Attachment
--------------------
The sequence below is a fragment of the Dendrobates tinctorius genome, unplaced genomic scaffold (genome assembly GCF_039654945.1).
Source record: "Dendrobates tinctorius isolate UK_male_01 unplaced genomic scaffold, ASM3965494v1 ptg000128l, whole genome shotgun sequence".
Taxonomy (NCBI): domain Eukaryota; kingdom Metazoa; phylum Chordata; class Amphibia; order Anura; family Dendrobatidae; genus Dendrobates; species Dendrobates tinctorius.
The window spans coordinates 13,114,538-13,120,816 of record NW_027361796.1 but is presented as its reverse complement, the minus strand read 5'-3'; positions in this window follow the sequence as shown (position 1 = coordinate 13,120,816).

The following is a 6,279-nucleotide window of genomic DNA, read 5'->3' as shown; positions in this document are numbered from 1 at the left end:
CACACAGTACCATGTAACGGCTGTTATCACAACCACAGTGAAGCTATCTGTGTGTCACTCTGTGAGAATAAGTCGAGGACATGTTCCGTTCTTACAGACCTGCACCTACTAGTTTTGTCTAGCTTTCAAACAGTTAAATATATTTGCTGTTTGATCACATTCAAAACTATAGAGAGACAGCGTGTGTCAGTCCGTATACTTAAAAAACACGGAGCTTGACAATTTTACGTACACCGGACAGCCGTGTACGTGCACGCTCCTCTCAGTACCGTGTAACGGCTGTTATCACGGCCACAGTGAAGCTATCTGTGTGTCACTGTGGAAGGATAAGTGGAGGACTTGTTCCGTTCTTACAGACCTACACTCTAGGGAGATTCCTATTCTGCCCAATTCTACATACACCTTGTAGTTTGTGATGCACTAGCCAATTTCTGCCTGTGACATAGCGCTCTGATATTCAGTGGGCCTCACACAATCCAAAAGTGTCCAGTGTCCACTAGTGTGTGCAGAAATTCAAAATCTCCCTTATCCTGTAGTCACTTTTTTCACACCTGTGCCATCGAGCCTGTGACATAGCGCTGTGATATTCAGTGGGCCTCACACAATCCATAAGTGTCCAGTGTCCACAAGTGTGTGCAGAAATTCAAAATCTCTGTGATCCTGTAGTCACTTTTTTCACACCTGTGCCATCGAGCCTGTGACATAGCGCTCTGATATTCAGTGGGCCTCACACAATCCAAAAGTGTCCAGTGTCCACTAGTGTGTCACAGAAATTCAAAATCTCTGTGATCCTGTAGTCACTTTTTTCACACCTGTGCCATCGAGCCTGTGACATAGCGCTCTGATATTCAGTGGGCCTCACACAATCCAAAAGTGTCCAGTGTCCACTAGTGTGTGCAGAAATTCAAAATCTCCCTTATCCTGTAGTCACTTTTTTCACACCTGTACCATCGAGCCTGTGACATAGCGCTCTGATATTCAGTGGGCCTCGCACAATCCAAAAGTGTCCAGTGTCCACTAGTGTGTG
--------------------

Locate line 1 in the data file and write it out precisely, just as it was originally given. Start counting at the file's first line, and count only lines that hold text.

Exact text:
The sequence below is a fragment of the Dendrobates tinctorius genome, unplaced genomic scaffold (genome assembly GCF_039654945.1).